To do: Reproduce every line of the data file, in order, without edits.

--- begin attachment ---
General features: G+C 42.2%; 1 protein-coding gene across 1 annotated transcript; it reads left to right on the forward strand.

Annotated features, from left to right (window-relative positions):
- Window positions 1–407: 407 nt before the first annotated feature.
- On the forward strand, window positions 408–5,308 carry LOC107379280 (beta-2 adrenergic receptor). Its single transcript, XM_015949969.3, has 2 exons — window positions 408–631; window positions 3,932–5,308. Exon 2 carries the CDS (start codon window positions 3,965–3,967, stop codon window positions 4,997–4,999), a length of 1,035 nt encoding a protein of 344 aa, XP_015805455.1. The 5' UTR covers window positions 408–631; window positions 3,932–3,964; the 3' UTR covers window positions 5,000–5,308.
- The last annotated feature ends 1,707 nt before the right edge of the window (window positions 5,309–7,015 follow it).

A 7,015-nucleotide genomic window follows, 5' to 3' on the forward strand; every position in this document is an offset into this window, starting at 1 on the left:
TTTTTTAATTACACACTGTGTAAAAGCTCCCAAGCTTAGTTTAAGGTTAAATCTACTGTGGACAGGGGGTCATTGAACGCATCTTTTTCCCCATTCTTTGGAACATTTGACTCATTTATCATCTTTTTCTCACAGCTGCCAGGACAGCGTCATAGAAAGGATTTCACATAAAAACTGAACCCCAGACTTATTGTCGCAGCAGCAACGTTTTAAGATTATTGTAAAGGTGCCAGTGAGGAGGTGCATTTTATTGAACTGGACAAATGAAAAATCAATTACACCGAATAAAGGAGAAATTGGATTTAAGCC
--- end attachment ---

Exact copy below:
General features: G+C 42.2%; 1 protein-coding gene across 1 annotated transcript; it reads left to right on the forward strand.

Annotated features, from left to right (window-relative positions):
- Window positions 1–407: 407 nt before the first annotated feature.
- On the forward strand, window positions 408–5,308 carry LOC107379280 (beta-2 adrenergic receptor). Its single transcript, XM_015949969.3, has 2 exons — window positions 408–631; window positions 3,932–5,308. Exon 2 carries the CDS (start codon window positions 3,965–3,967, stop codon window positions 4,997–4,999), a length of 1,035 nt encoding a protein of 344 aa, XP_015805455.1. The 5' UTR covers window positions 408–631; window positions 3,932–3,964; the 3' UTR covers window positions 5,000–5,308.
- The last annotated feature ends 1,707 nt before the right edge of the window (window positions 5,309–7,015 follow it).

A 7,015-nucleotide genomic window follows, 5' to 3' on the forward strand; every position in this document is an offset into this window, starting at 1 on the left:
TTTTTTAATTACACACTGTGTAAAAGCTCCCAAGCTTAGTTTAAGGTTAAATCTACTGTGGACAGGGGGTCATTGAACGCATCTTTTTCCCCATTCTTTGGAACATTTGACTCATTTATCATCTTTTTCTCACAGCTGCCAGGACAGCGTCATAGAAAGGATTTCACATAAAAACTGAACCCCAGACTTATTGTCGCAGCAGCAACGTTTTAAGATTATTGTAAAGGTGCCAGTGAGGAGGTGCATTTTATTGAACTGGACAAATGAAAAATCAATTACACCGAATAAAGGAGAAATTGGATTTAAGCC